- Keep vendors up to speed. Most AP automation supplier portals allow vendors to check the status of the payment 24/7 without phone calls and emails. Keeping vendors up to date provides transparency and strengthens the buyer-supplier relationship.
- Pinpoint the right people to talk payments. Designate one AP leader from your organization to speak with one AR leader from the vendor’s end. Limiting communication between these two prevents confusion.
Paying a Financial Fortune of Late Fees
Vendors must charge your company for late B2B payments for several reasons. They need to monitor their cash flow just as your finance leaders do. There’s also the costs of rendering the service or sending goods you promised to pay. More often than not, your small or mid-market vendors cover these costs upfront because they trust you’ll pay them back. When your company doesn’t pay on time, they run the risk of debt and being short on cash flow.
Regardless of the reason, vendors have the right to apply late charges for missing the payment due date. Business.com points out most suppliers stick to charging 10 percent at most, while in some states, they’re prohibited from charging late fees at all. But for vendors that can, fee details should be outlined early and clearly in the buyer-supplier relationship to avoid any unpleasant surprises. Late fees should be clearly noted in both official letters and invoices to prevent going unnoticed.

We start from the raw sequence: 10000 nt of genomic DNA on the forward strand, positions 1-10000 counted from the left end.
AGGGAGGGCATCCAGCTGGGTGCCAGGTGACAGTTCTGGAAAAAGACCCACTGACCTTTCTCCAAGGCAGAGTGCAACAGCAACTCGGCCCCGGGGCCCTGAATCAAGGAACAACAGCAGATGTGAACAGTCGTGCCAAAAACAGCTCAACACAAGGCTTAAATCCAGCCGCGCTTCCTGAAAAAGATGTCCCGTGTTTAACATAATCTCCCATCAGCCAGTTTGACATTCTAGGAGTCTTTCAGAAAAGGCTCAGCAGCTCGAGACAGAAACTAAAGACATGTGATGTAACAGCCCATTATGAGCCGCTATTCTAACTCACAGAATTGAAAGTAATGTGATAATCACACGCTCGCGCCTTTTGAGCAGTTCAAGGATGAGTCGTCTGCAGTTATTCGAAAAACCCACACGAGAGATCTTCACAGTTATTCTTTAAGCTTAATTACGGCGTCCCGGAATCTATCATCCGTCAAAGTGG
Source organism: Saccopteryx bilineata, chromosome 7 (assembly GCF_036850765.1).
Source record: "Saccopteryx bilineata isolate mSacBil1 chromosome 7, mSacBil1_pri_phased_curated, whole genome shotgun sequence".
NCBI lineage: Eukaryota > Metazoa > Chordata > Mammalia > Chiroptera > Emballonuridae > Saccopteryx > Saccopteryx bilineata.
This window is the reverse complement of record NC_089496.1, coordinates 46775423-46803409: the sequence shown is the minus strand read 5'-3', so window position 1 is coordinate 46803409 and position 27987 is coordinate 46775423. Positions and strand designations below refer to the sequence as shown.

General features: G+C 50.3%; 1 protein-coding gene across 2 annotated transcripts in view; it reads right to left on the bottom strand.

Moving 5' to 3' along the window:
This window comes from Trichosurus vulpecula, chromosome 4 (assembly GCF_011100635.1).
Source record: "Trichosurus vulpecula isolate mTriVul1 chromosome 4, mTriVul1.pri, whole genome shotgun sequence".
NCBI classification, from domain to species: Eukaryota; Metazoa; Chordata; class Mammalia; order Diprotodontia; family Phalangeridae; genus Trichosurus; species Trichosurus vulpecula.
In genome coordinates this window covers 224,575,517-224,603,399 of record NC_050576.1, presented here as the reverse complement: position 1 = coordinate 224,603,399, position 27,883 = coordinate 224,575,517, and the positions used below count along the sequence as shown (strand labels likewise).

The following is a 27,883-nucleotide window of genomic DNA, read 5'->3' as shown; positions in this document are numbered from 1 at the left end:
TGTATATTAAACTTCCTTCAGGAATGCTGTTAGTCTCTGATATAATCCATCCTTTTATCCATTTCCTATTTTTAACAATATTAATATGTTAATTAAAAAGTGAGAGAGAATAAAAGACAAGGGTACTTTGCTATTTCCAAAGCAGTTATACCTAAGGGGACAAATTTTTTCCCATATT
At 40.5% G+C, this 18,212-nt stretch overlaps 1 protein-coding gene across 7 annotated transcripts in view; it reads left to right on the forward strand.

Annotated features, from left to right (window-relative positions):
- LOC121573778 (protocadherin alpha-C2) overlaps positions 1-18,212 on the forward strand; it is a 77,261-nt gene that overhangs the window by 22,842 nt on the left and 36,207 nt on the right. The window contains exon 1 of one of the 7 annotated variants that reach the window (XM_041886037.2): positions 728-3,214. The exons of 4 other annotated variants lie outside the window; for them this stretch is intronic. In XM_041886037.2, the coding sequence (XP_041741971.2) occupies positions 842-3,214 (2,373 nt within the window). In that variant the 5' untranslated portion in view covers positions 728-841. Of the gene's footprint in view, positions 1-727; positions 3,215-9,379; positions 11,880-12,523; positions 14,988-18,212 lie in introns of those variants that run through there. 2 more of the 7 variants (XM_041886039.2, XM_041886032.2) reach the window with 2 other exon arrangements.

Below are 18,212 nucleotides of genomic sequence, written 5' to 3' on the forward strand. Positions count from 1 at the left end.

To avoid the hassles of late payments and fees, most suppliers offer early payment discounts. John Mariotti, CEO and President of Entrepreneurial Group, shares his buyer and supplier experience in an article and highlights a few of the reasons why vendors offer discounts as early payment perks. According to Mariotti, the reasons are simple:
- Companies want their money sooner rather than later.
- They want to make sure they’re at the top of the list of your vendor payment priorities.
- They worry less about the risk that the funds may never come.
- They have more working capital without needing to gather funds from other sources.
- With more money from payments, the less they have to borrow from loans or other financial services.
For buyers, early discounts come with more than a reduced payment and savings. There’s improved cash flow, better vendor relationships, and better spending visibility.
To Avoid Late B2B Payments, Be the Best in Business
Companies don’t intentionally pay vendors late. The payment problem boils down to a few key issues. According to a recent survey, most small businesses run out of cash when trying to pay vendors on time. Other companies struggle with expediting the manual AP cycle, which delays the vendor payment disbursement.